Sunday Morning Wenus

Circa February, 2015

It was early on a Sunday morning. Because it wasn’t a school day, when forklifts were needed to get the boys out of bed, our youngest proactively entered our room at 6:30 a.m. to snuggle. He was followed a few minutes later by our eldest, who snuck into the room and screamed “boo” as loudly as he could. There was, apparently, nothing funnier than scaring middle-aged people who were trying to sleep.

The arrival of our eldest was typically the death knell of snuggle time. Next to scaring me, his favorite weekend morning activity involved bludgeoning me, and his brother, with pillows and anything else within reach.

The noise attracted our dog, Wilson, who looked for an opening to jump on the bed and join the fray. He was not actually allowed to jump on the bed, but then again all involved were supposed to still be asleep. In the view of the inmates, all of these hard and fast rules were really guidelines at best. Perhaps the best way to view them was as aspirational goals.

This particular morning the laziness of our children overcame their need for rough-housing and all involved agreed to lay down. Within seconds it was apparent that both boys wanted additional warmth not provided by the covers. This warmth came from a typical source, their respective wenuses.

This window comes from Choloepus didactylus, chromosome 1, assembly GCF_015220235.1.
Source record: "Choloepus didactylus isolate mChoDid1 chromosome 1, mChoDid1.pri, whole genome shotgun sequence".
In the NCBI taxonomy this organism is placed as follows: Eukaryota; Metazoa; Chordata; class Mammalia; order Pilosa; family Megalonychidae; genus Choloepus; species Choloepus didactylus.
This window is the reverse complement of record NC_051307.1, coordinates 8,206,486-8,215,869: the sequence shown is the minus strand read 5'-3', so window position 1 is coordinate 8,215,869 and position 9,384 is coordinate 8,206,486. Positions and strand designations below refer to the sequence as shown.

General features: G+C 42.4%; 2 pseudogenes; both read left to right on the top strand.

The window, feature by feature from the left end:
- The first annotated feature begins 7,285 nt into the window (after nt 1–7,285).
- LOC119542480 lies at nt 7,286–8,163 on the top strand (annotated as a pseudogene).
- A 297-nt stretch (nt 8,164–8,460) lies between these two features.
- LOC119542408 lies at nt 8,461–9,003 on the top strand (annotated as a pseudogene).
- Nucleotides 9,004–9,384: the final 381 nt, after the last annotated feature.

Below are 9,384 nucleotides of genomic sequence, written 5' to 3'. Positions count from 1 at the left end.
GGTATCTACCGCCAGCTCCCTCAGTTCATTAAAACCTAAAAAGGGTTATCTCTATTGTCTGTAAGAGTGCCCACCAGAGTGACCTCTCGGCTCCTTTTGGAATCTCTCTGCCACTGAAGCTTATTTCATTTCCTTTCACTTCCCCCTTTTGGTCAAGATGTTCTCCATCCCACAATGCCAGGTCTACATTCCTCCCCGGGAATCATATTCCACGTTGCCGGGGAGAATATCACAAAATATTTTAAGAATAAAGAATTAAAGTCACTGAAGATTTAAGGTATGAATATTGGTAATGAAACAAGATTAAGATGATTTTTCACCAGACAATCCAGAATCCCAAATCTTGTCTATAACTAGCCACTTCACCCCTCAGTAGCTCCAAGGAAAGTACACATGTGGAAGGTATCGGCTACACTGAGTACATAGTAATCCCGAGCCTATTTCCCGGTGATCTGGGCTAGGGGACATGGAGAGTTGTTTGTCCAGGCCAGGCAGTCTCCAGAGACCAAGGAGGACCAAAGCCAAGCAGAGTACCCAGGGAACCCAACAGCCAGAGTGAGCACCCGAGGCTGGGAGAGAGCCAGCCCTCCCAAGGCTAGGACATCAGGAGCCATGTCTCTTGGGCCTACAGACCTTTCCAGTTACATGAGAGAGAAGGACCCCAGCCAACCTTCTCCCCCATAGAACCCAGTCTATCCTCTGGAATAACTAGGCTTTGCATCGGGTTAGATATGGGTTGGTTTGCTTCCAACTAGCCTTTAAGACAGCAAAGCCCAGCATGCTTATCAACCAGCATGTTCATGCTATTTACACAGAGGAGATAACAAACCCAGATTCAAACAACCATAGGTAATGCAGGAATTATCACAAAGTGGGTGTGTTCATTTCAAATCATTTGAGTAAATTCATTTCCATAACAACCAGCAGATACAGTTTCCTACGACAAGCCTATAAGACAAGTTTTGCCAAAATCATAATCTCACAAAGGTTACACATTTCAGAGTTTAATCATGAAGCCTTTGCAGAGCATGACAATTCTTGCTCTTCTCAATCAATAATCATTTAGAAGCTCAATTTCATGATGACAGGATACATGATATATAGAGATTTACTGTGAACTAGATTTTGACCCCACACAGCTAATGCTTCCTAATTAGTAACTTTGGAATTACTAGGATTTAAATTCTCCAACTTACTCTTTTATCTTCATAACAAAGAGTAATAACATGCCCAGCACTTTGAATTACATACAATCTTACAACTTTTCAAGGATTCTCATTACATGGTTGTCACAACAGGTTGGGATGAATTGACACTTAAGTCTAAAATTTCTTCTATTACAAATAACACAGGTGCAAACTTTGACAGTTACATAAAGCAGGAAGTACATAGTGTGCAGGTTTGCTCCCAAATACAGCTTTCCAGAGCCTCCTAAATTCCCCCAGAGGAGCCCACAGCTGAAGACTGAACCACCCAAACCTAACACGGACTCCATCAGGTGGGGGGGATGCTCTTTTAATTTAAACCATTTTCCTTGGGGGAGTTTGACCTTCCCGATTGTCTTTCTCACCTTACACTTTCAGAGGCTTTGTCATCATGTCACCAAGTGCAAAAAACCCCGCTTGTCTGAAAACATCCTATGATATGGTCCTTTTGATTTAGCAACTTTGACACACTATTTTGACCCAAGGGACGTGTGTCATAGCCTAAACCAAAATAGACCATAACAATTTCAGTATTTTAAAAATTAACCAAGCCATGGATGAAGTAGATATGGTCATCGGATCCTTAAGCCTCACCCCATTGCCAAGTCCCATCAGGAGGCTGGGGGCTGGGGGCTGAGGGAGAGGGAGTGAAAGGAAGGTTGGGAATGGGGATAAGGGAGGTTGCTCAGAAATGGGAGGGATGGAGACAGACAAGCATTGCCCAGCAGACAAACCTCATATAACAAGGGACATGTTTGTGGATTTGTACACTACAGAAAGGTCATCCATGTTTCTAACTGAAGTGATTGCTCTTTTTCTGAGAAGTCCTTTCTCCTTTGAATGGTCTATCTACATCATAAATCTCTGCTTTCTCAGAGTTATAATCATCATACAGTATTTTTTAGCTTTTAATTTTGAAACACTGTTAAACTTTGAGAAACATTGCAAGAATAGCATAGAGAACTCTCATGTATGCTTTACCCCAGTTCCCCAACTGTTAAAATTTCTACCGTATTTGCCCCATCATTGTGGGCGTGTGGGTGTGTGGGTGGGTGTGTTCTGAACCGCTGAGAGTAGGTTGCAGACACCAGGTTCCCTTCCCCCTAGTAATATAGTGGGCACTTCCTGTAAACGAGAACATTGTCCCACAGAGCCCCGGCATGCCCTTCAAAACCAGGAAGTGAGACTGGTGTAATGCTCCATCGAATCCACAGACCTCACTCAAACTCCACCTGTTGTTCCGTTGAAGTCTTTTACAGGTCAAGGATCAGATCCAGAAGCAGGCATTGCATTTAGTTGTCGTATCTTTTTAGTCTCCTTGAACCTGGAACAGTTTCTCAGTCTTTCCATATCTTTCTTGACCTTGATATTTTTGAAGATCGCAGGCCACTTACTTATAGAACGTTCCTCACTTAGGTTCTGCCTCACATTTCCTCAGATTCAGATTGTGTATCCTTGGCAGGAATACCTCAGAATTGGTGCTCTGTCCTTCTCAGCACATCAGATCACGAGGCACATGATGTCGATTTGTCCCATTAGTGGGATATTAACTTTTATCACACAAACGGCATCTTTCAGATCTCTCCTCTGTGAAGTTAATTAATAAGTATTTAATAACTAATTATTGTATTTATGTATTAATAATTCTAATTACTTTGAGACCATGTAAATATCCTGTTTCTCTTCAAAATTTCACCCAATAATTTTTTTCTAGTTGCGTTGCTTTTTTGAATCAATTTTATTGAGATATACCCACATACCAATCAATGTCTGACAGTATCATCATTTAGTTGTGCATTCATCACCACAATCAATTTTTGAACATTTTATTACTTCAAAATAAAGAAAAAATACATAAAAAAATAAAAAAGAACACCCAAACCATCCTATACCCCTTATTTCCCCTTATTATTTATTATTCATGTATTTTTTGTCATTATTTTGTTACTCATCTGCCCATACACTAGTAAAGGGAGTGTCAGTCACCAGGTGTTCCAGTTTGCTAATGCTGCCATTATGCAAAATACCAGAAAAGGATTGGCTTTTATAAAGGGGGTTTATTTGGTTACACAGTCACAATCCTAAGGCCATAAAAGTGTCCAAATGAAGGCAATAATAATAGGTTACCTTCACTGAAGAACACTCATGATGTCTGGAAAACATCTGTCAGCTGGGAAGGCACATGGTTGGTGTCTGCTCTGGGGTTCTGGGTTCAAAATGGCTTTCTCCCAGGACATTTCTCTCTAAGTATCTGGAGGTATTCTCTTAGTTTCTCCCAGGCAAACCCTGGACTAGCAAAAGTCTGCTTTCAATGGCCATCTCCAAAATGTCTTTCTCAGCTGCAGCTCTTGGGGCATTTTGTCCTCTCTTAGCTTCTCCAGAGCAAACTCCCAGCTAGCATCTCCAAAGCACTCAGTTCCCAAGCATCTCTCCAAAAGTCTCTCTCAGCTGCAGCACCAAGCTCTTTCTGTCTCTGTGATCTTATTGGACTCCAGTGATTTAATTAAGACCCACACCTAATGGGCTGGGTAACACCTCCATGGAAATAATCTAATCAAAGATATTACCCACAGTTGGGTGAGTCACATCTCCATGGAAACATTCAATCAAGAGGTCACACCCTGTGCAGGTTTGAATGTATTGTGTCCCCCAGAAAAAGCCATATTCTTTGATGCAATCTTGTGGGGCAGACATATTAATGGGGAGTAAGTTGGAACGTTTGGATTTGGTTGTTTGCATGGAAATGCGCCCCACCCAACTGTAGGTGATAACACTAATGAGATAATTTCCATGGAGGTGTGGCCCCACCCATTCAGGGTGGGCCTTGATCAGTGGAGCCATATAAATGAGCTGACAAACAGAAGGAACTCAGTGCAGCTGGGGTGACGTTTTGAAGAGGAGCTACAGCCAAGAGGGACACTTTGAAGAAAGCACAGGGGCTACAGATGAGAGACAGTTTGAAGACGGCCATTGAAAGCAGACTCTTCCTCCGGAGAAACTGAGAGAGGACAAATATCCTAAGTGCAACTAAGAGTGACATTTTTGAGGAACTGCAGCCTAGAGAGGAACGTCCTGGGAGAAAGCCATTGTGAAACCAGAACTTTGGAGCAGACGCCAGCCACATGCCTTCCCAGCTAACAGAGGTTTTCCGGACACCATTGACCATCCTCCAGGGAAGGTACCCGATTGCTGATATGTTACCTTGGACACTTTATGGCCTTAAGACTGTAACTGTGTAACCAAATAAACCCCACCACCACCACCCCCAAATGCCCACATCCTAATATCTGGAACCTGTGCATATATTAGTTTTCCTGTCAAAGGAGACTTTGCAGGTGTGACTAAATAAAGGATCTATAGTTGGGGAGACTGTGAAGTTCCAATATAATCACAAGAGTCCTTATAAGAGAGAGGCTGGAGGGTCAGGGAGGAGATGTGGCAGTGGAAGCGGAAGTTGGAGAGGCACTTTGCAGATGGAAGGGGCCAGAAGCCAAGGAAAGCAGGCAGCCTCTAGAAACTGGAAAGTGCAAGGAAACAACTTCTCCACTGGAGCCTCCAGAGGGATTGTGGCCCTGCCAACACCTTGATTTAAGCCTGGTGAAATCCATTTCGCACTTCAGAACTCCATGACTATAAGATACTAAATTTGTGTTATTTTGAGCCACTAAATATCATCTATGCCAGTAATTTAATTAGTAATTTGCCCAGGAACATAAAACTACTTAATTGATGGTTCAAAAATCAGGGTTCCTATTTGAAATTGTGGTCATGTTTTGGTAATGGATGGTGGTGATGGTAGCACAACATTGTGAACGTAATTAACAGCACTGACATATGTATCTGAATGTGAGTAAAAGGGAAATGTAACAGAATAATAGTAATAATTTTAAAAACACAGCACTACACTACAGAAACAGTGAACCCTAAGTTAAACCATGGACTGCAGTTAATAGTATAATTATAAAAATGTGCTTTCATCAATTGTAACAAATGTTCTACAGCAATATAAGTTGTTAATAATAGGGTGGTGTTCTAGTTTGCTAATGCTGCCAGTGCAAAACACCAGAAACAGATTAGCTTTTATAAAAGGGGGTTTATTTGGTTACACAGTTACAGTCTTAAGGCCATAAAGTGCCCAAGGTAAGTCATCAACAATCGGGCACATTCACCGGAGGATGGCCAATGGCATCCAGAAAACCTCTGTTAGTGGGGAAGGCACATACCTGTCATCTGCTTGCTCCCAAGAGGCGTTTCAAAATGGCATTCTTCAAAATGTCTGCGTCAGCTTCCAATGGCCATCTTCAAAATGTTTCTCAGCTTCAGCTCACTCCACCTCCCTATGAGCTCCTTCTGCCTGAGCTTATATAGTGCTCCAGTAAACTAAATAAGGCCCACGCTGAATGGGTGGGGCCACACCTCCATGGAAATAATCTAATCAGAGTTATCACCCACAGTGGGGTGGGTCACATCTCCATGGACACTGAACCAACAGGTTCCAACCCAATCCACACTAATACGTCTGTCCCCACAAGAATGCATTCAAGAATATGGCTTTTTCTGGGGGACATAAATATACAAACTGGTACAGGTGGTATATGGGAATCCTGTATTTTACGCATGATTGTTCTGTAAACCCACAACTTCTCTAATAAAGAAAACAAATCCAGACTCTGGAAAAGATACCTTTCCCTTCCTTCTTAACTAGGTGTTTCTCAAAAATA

The physical attribute known in most circles as the penis was called the “wenus’ in our home. I am to blame for this term, which dated back to the occupation held by the character named Chandler on the show Friends. On the show the term is used to convey an explanation of what it is that Chandler does for a living. I co-opted it as a way to be able to discuss the male sex organ with the boys in public without having to actually use the p-word. Besides Minecraft, their favorite topic was, and is, the wenus.

“You think you guys could perhaps remove your hands from your wenuses?” It seemed like a reasonable request. Laying next to someone who has both hands shoved into the pants of their pajamas for an extended duration was, at best, awkward.

Our boys were surprised by the request, which was honored by a giggle, but not the removal of their respective hands from their respective groins.

“Why?” Our oldest asked. “Everyone in the room has a wenus. Even Wilson has a wenus.”

My wife had long suffered through the extremely uncomplicated approach to life displayed by all of the male members of the household. If Hank the cat was in the room he’d be performing a variation of this same theme with his tongue. Hank was most likely downstairs spending quality time with the blanket my grandmother made me years ago. The blanket, his girlfriend, occupied a corner of the couch that no one familiar with his relationship cared to visit, and he gave it a thorough round of attention every few hours.

Our youngest then sat up and shouted, “Not mommy! She’s got a big black hole!”

Wild laughter ensued. I looked across the bed at my wife, who rolled her eyes and attempted to head off this conversation by ignoring it. The boys, however, had found the inspiration for a new song. The only lyrics involved in this rhythmic chant, belted out whilst performing a congo line on the bed, were, “Mommy’s got a big black hole!”

After a few rounds of this particular song I departed the bedroom and drug all others with wenuses along with me, leaving mommy and her various parts in peace.